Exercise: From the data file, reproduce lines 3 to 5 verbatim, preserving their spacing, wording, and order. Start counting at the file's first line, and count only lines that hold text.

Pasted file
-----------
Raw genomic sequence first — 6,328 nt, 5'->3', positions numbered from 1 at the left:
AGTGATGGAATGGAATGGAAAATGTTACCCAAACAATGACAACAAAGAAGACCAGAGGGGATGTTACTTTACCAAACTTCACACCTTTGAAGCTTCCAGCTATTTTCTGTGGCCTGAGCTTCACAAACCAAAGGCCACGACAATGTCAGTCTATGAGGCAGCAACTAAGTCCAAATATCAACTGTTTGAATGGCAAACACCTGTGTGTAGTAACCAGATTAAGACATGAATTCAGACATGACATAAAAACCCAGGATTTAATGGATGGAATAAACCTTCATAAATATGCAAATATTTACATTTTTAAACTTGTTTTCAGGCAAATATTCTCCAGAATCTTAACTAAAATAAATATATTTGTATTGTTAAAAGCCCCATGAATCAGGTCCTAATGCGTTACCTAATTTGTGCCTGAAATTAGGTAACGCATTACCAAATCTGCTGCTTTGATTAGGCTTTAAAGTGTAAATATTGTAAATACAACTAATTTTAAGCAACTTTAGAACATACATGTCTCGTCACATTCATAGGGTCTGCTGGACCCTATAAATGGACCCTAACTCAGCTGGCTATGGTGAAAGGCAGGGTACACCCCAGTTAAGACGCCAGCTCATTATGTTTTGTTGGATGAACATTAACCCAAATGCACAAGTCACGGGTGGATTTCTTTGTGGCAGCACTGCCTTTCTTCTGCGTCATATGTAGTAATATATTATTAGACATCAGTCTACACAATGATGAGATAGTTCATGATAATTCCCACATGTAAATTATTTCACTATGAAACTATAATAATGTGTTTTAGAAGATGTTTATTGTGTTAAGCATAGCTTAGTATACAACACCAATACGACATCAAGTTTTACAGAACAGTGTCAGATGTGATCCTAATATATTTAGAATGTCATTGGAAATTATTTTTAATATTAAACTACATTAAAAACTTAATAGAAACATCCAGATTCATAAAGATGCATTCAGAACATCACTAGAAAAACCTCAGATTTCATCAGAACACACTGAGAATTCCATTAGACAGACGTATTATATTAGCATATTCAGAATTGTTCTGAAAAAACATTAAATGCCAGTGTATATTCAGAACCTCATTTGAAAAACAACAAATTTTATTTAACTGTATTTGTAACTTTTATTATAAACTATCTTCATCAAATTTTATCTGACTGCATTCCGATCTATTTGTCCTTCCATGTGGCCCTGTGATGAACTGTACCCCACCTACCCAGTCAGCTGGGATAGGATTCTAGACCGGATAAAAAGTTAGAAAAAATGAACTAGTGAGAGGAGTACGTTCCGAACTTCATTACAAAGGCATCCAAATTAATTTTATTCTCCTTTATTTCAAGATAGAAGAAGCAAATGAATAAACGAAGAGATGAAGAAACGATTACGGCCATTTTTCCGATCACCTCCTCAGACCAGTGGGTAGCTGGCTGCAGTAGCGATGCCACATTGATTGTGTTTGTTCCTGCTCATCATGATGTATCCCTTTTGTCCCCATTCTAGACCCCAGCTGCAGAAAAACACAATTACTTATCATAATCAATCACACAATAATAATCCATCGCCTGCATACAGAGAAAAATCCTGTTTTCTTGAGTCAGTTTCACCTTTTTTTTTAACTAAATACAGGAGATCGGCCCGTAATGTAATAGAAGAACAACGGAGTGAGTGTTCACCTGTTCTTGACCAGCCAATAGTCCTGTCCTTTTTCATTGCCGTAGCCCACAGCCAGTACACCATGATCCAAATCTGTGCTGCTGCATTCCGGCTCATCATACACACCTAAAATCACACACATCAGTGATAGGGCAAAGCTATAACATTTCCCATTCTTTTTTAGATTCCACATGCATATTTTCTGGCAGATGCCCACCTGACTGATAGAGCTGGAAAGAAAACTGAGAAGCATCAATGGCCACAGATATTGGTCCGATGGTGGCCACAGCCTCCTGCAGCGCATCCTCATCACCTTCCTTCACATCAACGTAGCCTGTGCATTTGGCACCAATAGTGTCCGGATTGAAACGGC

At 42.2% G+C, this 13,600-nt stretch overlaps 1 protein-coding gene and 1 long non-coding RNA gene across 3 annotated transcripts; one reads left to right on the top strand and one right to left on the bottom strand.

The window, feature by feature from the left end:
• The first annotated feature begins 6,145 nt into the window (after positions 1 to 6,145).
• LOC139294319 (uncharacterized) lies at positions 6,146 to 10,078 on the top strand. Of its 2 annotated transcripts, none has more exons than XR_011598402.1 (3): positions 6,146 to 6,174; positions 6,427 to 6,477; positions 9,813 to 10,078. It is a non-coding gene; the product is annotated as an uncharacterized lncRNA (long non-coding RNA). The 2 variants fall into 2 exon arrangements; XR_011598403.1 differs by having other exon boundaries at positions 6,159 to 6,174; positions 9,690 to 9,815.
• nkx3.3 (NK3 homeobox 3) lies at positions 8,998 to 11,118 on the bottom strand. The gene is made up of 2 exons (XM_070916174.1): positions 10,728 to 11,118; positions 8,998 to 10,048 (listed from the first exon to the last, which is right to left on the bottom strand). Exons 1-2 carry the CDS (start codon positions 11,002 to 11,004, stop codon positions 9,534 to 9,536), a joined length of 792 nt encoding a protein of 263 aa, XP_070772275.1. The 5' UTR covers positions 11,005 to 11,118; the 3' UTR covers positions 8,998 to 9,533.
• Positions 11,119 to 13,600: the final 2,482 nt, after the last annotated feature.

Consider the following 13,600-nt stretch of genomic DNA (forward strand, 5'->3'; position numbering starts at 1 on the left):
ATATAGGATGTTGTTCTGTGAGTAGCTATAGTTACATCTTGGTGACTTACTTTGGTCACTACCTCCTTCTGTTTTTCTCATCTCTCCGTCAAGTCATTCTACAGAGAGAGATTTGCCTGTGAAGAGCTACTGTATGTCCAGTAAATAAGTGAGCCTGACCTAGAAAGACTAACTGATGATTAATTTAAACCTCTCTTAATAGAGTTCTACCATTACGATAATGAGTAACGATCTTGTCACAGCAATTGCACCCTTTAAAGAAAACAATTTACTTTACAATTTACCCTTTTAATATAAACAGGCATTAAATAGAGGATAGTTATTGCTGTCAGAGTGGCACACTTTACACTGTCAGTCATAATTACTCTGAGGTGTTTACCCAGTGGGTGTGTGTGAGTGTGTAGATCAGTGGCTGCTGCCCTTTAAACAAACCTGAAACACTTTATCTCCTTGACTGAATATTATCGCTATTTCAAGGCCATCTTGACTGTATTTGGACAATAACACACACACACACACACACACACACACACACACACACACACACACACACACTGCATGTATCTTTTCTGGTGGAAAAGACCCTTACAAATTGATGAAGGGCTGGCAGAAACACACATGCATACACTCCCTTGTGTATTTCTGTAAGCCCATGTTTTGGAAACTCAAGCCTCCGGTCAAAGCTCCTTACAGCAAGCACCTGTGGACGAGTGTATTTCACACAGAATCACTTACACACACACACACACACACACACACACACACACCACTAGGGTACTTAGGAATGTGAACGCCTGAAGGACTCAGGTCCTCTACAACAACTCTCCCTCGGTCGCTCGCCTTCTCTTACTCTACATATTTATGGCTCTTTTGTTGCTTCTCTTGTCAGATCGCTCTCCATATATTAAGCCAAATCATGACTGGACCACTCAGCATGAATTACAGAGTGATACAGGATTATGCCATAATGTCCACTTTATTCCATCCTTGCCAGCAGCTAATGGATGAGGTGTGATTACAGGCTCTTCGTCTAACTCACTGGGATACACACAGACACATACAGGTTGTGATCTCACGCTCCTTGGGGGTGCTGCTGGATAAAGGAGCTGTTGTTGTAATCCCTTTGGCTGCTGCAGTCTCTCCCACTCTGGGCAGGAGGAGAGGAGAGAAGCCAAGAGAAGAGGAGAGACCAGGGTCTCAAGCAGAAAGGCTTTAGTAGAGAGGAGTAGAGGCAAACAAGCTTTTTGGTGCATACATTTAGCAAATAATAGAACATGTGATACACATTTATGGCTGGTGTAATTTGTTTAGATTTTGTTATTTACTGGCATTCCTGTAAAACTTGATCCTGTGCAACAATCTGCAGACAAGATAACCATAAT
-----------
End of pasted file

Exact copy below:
At 42.2% G+C, this 13,600-nt stretch overlaps 1 protein-coding gene and 1 long non-coding RNA gene across 3 annotated transcripts; one reads left to right on the top strand and one right to left on the bottom strand.

The window, feature by feature from the left end:
• The first annotated feature begins 6,145 nt into the window (after positions 1 to 6,145).